But a small emerger
Have you also experienced the perfect evening by a lovely stream? The trout are rising, it is cooling down and the sun is painting the clouds and sky using a palette in gold, red and purple?
You are more than prepared. And yet, the trout refuse your flies time after time and they are clearly feeding on something hard to see.
Are they taking emergers? You tie one on, and they look at it but still refuse to take.
You need something small and maybe emerger-like. Something, which is almost not there. You need to attach Nothing to the tippet.
I have been in that situation in the Czech Republic, Colorado, Italy and last time on the banks of a Danish stream. Finally I concluded that I had to bring Noting with me, where ever I went - and I wish I done that a long time ago. When Les Austin gave me a bunch of hooks, I started tying.
It is just a tiny emerger made with CDC to make it float well. You can make your own variant by varying the color, adding a short tail of antron, a parachute hackle, a rear body made of a quill or whatever you fancy... The small size and the loop wing is the key to the efficiency of this fly.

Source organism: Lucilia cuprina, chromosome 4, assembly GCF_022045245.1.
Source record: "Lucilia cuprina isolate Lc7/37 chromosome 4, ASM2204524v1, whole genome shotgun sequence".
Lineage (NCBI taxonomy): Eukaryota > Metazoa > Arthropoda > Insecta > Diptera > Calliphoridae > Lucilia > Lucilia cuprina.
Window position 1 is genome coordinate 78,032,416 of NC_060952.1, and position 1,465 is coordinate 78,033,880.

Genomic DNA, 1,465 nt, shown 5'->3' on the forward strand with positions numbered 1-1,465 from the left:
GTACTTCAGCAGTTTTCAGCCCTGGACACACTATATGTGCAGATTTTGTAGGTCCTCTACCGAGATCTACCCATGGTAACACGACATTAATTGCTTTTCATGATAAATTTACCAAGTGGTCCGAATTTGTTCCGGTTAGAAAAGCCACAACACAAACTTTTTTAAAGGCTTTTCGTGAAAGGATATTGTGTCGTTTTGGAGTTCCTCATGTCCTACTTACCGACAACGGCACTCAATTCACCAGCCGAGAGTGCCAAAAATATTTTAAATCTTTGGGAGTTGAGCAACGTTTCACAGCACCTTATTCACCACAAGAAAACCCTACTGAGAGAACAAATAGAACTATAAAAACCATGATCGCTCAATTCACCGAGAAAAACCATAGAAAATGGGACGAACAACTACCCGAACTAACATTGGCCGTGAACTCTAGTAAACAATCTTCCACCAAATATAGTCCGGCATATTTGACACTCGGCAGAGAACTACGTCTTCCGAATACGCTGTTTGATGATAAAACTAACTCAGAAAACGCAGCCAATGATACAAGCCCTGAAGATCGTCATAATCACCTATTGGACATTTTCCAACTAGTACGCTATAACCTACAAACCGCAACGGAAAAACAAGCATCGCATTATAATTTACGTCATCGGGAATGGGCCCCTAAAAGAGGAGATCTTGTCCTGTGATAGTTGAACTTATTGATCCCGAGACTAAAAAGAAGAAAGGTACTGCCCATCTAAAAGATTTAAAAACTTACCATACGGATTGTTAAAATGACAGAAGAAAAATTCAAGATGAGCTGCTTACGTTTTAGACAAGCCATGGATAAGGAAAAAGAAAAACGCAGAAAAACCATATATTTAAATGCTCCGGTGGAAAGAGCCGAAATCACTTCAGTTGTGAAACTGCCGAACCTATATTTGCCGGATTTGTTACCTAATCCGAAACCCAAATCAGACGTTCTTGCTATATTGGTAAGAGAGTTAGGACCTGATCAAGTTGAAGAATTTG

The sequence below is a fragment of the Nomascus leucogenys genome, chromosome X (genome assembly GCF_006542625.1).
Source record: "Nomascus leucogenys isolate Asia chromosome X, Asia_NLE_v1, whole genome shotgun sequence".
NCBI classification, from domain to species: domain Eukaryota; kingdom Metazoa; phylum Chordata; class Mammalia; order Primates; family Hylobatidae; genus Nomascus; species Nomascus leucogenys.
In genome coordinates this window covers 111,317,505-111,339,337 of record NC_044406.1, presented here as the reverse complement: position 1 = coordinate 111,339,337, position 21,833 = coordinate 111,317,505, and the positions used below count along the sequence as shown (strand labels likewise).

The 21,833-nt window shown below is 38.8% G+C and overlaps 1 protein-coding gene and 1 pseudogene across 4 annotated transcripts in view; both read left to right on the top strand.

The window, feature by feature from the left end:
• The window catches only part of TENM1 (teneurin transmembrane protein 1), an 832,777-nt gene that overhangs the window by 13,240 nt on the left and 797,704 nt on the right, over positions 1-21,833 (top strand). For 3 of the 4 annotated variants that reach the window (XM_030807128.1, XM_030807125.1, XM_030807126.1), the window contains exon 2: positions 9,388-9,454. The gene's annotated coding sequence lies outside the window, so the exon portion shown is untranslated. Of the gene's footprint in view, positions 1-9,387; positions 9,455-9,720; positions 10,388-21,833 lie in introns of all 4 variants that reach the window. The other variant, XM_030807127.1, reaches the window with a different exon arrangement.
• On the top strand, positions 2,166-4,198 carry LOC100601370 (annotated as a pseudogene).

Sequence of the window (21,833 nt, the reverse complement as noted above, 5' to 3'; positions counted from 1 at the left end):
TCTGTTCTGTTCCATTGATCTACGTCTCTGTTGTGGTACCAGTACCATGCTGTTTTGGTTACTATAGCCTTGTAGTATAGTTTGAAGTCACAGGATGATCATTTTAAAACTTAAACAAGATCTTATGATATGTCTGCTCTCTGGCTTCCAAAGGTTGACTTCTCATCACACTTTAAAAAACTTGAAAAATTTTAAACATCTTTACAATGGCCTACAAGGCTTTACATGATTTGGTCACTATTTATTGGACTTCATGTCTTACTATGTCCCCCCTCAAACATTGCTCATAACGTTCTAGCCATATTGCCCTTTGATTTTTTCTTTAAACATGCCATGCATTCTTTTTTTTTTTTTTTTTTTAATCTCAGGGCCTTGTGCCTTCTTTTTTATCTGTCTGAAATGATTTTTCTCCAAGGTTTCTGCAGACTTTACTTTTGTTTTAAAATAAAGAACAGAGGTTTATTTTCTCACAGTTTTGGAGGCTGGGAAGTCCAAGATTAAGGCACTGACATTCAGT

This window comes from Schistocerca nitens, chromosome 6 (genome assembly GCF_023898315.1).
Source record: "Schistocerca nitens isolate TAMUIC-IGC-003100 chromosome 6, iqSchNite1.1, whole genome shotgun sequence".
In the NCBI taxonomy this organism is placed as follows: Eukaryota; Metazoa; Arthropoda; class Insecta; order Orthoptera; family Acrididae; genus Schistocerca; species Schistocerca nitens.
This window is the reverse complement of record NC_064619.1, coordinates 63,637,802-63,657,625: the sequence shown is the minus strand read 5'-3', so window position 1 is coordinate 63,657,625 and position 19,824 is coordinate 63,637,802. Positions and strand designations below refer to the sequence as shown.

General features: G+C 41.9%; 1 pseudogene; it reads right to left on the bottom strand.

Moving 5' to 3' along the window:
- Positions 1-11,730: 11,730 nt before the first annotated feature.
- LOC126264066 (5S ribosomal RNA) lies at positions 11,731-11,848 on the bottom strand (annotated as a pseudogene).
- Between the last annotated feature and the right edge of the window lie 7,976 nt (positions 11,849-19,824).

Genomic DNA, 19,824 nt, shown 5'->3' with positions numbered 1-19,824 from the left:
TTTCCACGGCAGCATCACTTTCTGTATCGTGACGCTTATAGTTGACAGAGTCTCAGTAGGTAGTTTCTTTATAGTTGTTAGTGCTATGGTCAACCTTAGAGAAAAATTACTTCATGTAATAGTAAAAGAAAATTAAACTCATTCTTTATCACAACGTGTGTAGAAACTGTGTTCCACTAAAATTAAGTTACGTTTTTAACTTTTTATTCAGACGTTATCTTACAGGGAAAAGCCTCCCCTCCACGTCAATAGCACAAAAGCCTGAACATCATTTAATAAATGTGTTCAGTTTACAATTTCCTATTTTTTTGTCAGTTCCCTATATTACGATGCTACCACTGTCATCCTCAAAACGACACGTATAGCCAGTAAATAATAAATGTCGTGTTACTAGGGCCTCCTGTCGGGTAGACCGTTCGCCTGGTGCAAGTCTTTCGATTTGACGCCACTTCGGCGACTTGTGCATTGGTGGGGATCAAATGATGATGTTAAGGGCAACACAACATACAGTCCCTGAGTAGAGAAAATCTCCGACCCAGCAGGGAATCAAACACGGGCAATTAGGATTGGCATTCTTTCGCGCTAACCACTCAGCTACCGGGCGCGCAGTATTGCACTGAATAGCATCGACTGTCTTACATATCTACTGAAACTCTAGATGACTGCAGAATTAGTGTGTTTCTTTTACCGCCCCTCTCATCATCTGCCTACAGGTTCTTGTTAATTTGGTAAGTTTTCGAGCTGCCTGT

The point is that it is a good idea to bring a very small fly, just in case. Here is the step-by-step instruction:
|Hook||Dry or emerger, size 22-28|
|Wing||cdc-feather tied as a loop wing, grey/white/olive|
- Attach the thread
- Dub the Thorax. Be careful not to use too much material.
- Tie in a CDC-feather. Pull it towards the hook bend. Stop when 3-5 mm of the feather is still in front of the hook eye.
- Make a few locking turns.
- Cut off the point of the feather.
- Wind the thread a little bit towards the hook bend.
- Dub sparsly with CDC.
- Make the CDC-feather come forward forming a loop.
- Lock it loosely with the tying thread.
- Pull it over the hook eye, forming a nice little loop.
- Lock it with the tying thread.
- Cut off the excess.
- Whip finish.